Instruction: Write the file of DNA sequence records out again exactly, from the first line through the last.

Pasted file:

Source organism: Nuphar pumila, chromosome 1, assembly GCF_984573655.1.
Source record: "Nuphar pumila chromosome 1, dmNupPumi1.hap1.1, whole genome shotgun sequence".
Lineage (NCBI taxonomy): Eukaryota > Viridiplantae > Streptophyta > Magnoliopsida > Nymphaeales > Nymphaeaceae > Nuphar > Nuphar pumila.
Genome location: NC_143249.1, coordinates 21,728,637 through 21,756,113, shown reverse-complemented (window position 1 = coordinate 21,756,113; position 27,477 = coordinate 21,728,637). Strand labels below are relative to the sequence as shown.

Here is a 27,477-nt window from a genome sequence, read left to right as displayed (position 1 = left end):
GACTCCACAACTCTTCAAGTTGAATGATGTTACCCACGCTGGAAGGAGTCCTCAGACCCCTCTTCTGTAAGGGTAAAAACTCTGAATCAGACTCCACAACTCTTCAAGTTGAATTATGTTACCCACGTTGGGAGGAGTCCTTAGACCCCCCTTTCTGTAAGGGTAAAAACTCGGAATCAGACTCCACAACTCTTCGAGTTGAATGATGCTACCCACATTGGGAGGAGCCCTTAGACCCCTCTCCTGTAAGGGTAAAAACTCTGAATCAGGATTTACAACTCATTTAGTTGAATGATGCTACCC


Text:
Source organism: Nuphar pumila, chromosome 1, assembly GCF_984573655.1.
Source record: "Nuphar pumila chromosome 1, dmNupPumi1.hap1.1, whole genome shotgun sequence".
Lineage (NCBI taxonomy): Eukaryota > Viridiplantae > Streptophyta > Magnoliopsida > Nymphaeales > Nymphaeaceae > Nuphar > Nuphar pumila.
Genome location: NC_143249.1, coordinates 21,728,637 through 21,756,113, shown reverse-complemented (window position 1 = coordinate 21,756,113; position 27,477 = coordinate 21,728,637). Strand labels below are relative to the sequence as shown.

Here is a 27,477-nt window from a genome sequence, read left to right as displayed (position 1 = left end):
GACTCCACAACTCTTCAAGTTGAATGATGTTACCCACGCTGGAAGGAGTCCTCAGACCCCTCTTCTGTAAGGGTAAAAACTCTGAATCAGACTCCACAACTCTTCAAGTTGAATTATGTTACCCACGTTGGGAGGAGTCCTTAGACCCCCCTTTCTGTAAGGGTAAAAACTCGGAATCAGACTCCACAACTCTTCGAGTTGAATGATGCTACCCACATTGGGAGGAGCCCTTAGACCCCTCTCCTGTAAGGGTAAAAACTCTGAATCAGGATTTACAACTCATTTAGTTGAATGATGCTACCC